In or about 2007, Levi, a resident of the Commonwealth of Virginia, telephoned Walker from the Baskerville Correctional Center in Baskerville, Virginia, and asked if Walker would help him publish Unity Incorporated. Walker agreed. Levi then instructed his mother, Mary Wilson, to deliver the Unity Incorporated manuscript to Walker's office. Four months after Walker received the manuscript, Levi asked his mother to go back to Walker's office and demand that Walker return the manuscript to her. Following her son's instructions, Wilson and her daughter, Cassandra Penn, visited Walker. Walker returned the Unity Incorporated manuscript to Wilson, but before doing so, he made a copy of Unity Incorporated and kept the copy in his possession.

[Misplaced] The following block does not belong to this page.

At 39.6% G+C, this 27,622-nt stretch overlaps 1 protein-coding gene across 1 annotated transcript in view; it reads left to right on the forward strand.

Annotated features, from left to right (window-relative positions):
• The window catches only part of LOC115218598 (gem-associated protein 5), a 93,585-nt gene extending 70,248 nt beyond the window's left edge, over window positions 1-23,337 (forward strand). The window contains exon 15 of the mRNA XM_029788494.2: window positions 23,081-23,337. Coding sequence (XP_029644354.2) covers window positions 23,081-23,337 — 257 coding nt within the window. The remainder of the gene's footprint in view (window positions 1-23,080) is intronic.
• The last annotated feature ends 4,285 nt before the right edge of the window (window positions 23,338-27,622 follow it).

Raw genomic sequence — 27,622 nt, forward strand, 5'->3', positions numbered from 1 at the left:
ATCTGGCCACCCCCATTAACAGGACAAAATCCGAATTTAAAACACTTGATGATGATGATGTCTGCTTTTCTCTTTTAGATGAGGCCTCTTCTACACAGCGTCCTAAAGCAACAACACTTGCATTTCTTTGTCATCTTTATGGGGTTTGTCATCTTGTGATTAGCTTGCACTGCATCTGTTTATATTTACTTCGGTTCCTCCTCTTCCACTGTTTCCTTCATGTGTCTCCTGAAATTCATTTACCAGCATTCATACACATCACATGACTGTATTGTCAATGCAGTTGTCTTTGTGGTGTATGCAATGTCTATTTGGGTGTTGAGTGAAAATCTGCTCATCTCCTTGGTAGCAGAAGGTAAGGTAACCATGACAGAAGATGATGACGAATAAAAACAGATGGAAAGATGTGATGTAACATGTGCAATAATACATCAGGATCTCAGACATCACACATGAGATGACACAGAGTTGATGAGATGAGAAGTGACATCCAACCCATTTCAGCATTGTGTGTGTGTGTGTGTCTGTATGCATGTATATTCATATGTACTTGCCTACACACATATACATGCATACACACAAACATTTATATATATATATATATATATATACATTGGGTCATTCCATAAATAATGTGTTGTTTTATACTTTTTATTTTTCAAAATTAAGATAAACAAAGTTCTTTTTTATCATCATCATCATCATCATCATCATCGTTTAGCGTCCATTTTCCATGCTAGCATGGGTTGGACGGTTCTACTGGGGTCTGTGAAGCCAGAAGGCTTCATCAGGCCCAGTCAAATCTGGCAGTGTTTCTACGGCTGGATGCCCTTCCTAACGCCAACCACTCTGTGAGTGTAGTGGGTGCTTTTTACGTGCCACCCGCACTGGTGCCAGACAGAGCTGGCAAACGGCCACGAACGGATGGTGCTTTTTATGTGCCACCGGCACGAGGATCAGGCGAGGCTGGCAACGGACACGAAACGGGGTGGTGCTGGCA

Levi asserts that he has lost and will continue to lose substantial revenues and "has sustained damages'* as a result of Twentieth Century Fox and Walker's alleged infringement of his copyright. (Id. ¶ 17.) Levi seeks an injunction enjoining further violations of his copyrights and $1, 500, 000 in damages resulting from the "gain, profits, and advantages obtained by [defendants'] acts of infringement." (Id. ¶¶ 20-21.)

         B. Procedural Background

         On March 3, 2016, Levi filed a Complaint naming Walker, Twentieth Century Fox, Lee Daniels, and Danny Strong as defendants, and alleging a single count of copyright infringement under the Copyright Act. (ECF No. 1.) Daniels, Strong, and Walker all moved to dismiss. (ECF Nos. 5, 16, 18.) On March 31, 2017, the Court granted Daniels's and Strong's Motions to Dismiss, finding it lacked personal jurisdiction over them. (ECF Nos. 27, 28.) The Court also granted Walker's Motion to Dismiss, finding that Levi failed to state a claim against Walker, but granted Levi leave to amend his Complaint. On April 11, 2017, Levi filed an Amended Complaint. (ECF No. 29.)